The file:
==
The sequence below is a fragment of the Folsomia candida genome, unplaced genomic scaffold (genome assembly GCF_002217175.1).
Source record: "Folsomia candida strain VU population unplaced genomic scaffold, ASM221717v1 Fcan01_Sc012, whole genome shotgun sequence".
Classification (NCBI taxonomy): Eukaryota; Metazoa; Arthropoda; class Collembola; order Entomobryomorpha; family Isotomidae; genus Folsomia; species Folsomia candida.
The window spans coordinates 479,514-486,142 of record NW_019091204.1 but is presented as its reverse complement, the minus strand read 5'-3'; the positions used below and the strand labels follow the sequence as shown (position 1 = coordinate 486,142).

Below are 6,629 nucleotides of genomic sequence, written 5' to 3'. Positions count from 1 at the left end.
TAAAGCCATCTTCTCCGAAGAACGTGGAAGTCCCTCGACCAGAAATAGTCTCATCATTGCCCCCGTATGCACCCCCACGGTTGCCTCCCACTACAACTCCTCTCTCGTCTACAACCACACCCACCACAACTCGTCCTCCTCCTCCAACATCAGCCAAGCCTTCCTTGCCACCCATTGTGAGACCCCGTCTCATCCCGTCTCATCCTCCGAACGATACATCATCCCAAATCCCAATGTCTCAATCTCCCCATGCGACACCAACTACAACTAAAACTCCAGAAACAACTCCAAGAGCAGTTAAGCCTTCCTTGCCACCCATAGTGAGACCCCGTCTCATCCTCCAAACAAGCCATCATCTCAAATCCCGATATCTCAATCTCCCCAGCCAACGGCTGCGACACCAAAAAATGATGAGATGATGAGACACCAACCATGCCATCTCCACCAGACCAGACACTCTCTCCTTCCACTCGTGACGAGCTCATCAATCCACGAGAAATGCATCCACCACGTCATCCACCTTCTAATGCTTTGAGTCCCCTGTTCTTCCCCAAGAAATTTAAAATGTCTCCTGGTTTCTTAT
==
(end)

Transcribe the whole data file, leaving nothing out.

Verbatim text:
The sequence below is a fragment of the Folsomia candida genome, unplaced genomic scaffold (genome assembly GCF_002217175.1).
Source record: "Folsomia candida strain VU population unplaced genomic scaffold, ASM221717v1 Fcan01_Sc012, whole genome shotgun sequence".
Classification (NCBI taxonomy): Eukaryota; Metazoa; Arthropoda; class Collembola; order Entomobryomorpha; family Isotomidae; genus Folsomia; species Folsomia candida.
The window spans coordinates 479,514-486,142 of record NW_019091204.1 but is presented as its reverse complement, the minus strand read 5'-3'; the positions used below and the strand labels follow the sequence as shown (position 1 = coordinate 486,142).

Below are 6,629 nucleotides of genomic sequence, written 5' to 3'. Positions count from 1 at the left end.
TAAAGCCATCTTCTCCGAAGAACGTGGAAGTCCCTCGACCAGAAATAGTCTCATCATTGCCCCCGTATGCACCCCCACGGTTGCCTCCCACTACAACTCCTCTCTCGTCTACAACCACACCCACCACAACTCGTCCTCCTCCTCCAACATCAGCCAAGCCTTCCTTGCCACCCATTGTGAGACCCCGTCTCATCCCGTCTCATCCTCCGAACGATACATCATCCCAAATCCCAATGTCTCAATCTCCCCATGCGACACCAACTACAACTAAAACTCCAGAAACAACTCCAAGAGCAGTTAAGCCTTCCTTGCCACCCATAGTGAGACCCCGTCTCATCCTCCAAACAAGCCATCATCTCAAATCCCGATATCTCAATCTCCCCAGCCAACGGCTGCGACACCAAAAAATGATGAGATGATGAGACACCAACCATGCCATCTCCACCAGACCAGACACTCTCTCCTTCCACTCGTGACGAGCTCATCAATCCACGAGAAATGCATCCACCACGTCATCCACCTTCTAATGCTTTGAGTCCCCTGTTCTTCCCCAAGAAATTTAAAATGTCTCCTGGTTTCTTAT